In the same way that classes make a teacher’s job “easy,” they make the task of being a student even easier. In a supportive environment, learning may be challenging, but is not difficult. Choosing what to learn is excruciating. It is this torture that most often leads me to consider the merit of offering classes. Give them something to soothe the pain: a class so they don’t have to think or plan or choose for themselves. In this way, I see having a schedule of optional classes as escape from the real work of being a student at Clearwater – discovering oneself: strengths, weaknesses, interests, abilities…

A final (for the moment) concern I have about a standing class schedule has to do with the way content becomes identity for students. In the larger world, adults identify and evaluate children by what they study at school and the grade they are in. Too often, I have seen children begin to claim these incomplete and confining snapshots as their own identities. This too is an easy out, eliminating any need to examine oneself and what personal information to share in building a relationship. It also leaves the student who chooses not to attend classes with no allies in explaining to the larger world that their school and learning experience is not dictated by classes. (For example: “What classes are you taking at school?” “Well, astronomy, geometry and Haiku poetry are being offered – but I’m not taking them.”)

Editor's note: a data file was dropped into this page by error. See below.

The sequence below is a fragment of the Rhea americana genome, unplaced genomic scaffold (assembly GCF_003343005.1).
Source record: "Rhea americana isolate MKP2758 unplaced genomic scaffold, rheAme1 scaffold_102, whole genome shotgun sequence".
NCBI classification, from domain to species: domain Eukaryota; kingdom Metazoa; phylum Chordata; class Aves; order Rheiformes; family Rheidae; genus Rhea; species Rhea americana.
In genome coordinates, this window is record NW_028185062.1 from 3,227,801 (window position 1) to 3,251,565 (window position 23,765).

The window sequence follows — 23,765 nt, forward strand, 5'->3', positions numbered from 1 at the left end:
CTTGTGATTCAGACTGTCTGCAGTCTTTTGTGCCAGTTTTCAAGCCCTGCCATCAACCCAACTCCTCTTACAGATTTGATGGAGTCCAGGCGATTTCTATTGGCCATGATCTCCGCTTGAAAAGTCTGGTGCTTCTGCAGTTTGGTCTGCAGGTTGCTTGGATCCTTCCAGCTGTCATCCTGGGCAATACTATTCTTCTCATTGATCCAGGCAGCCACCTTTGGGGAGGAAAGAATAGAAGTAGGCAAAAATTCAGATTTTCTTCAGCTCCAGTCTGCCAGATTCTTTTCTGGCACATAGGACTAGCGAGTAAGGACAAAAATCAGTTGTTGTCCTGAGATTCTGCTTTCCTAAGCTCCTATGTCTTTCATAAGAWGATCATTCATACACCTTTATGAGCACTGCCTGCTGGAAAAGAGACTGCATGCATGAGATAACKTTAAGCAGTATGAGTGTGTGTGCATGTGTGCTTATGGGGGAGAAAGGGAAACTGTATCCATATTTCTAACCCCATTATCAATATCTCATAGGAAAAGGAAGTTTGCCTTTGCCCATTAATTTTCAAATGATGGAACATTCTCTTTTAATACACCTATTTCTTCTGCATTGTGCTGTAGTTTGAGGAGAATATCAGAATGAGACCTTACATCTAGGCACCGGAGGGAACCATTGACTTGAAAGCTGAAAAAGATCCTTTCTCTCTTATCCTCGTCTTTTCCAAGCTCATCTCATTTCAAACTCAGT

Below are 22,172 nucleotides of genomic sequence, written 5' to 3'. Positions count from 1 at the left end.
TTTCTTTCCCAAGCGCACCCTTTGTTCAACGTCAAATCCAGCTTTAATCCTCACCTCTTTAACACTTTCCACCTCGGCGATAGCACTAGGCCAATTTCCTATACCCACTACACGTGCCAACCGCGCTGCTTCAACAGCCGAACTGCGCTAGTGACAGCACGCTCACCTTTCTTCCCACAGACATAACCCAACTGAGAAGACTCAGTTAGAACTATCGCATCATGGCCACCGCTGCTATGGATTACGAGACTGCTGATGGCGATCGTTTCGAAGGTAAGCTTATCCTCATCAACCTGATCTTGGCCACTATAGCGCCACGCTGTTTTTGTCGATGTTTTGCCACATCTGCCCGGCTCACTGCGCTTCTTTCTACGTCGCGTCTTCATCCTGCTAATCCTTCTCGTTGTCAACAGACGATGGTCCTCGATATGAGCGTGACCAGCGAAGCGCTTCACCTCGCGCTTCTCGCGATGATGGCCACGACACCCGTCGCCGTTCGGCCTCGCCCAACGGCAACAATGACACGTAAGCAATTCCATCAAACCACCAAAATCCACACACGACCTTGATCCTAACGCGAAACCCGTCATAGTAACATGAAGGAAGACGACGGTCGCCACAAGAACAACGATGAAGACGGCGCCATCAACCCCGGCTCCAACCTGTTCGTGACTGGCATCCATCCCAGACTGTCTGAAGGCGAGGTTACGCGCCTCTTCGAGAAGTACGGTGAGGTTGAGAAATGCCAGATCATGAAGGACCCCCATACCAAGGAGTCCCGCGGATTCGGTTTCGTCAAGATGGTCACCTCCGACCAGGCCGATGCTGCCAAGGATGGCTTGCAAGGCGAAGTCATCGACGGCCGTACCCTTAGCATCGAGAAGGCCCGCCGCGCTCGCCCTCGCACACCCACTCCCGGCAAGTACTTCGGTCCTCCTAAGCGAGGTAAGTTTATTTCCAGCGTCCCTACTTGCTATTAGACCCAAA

I know that I haven’t even touched on the depth of content that Clearwater students do acquire – all the “fabulous” artistic, academic and physical activities they encounter and engage in, both in and out of school.

Amanda Klein:

Thanks for your great responses. It never ceases to amaze me how wholeheartedly and thoughtfully you all engage with these complex issues – the combination of your confidence in the model and the fact that you are so clearly in a constant state of observing it, questioning it, and learning from it inspires great confidence in me. This combination of trust and exploration that you model is one of the delights of being a part of this community, as is the satisfaction and growth I observe in my son.